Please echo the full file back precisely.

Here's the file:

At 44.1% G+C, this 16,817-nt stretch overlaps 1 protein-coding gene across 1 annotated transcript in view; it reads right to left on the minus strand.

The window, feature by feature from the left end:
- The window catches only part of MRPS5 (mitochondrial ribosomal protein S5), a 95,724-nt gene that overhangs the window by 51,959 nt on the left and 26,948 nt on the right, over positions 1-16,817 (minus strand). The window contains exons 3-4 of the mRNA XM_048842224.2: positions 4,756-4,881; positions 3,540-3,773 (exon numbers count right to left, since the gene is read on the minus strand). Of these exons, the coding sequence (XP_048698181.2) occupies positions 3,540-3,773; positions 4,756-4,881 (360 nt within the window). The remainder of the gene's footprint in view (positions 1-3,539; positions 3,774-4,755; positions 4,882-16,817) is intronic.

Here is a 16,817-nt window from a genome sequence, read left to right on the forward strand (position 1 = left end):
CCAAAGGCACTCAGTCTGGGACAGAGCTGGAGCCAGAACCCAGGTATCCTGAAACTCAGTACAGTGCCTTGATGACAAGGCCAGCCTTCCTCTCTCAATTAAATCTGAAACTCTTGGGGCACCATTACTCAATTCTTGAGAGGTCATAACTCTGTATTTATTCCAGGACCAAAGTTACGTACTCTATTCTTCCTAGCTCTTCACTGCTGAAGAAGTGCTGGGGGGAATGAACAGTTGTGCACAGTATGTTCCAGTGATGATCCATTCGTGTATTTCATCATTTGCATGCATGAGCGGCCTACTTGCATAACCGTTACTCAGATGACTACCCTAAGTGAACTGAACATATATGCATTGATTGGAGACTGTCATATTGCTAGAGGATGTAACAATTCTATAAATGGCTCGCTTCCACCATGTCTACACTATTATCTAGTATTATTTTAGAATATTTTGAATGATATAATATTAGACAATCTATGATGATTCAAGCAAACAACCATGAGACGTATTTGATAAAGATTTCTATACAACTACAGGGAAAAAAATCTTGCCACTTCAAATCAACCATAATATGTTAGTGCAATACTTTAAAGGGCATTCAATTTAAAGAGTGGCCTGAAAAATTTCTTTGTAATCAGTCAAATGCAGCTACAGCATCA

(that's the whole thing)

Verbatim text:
At 44.1% G+C, this 16,817-nt stretch overlaps 1 protein-coding gene across 1 annotated transcript in view; it reads right to left on the minus strand.

The window, feature by feature from the left end:
- The window catches only part of MRPS5 (mitochondrial ribosomal protein S5), a 95,724-nt gene that overhangs the window by 51,959 nt on the left and 26,948 nt on the right, over positions 1-16,817 (minus strand). The window contains exons 3-4 of the mRNA XM_048842224.2: positions 4,756-4,881; positions 3,540-3,773 (exon numbers count right to left, since the gene is read on the minus strand). Of these exons, the coding sequence (XP_048698181.2) occupies positions 3,540-3,773; positions 4,756-4,881 (360 nt within the window). The remainder of the gene's footprint in view (positions 1-3,539; positions 3,774-4,755; positions 4,882-16,817) is intronic.

Here is a 16,817-nt window from a genome sequence, read left to right on the forward strand (position 1 = left end):
CCAAAGGCACTCAGTCTGGGACAGAGCTGGAGCCAGAACCCAGGTATCCTGAAACTCAGTACAGTGCCTTGATGACAAGGCCAGCCTTCCTCTCTCAATTAAATCTGAAACTCTTGGGGCACCATTACTCAATTCTTGAGAGGTCATAACTCTGTATTTATTCCAGGACCAAAGTTACGTACTCTATTCTTCCTAGCTCTTCACTGCTGAAGAAGTGCTGGGGGGAATGAACAGTTGTGCACAGTATGTTCCAGTGATGATCCATTCGTGTATTTCATCATTTGCATGCATGAGCGGCCTACTTGCATAACCGTTACTCAGATGACTACCCTAAGTGAACTGAACATATATGCATTGATTGGAGACTGTCATATTGCTAGAGGATGTAACAATTCTATAAATGGCTCGCTTCCACCATGTCTACACTATTATCTAGTATTATTTTAGAATATTTTGAATGATATAATATTAGACAATCTATGATGATTCAAGCAAACAACCATGAGACGTATTTGATAAAGATTTCTATACAACTACAGGGAAAAAAATCTTGCCACTTCAAATCAACCATAATATGTTAGTGCAATACTTTAAAGGGCATTCAATTTAAAGAGTGGCCTGAAAAATTTCTTTGTAATCAGTCAAATGCAGCTACAGCATCA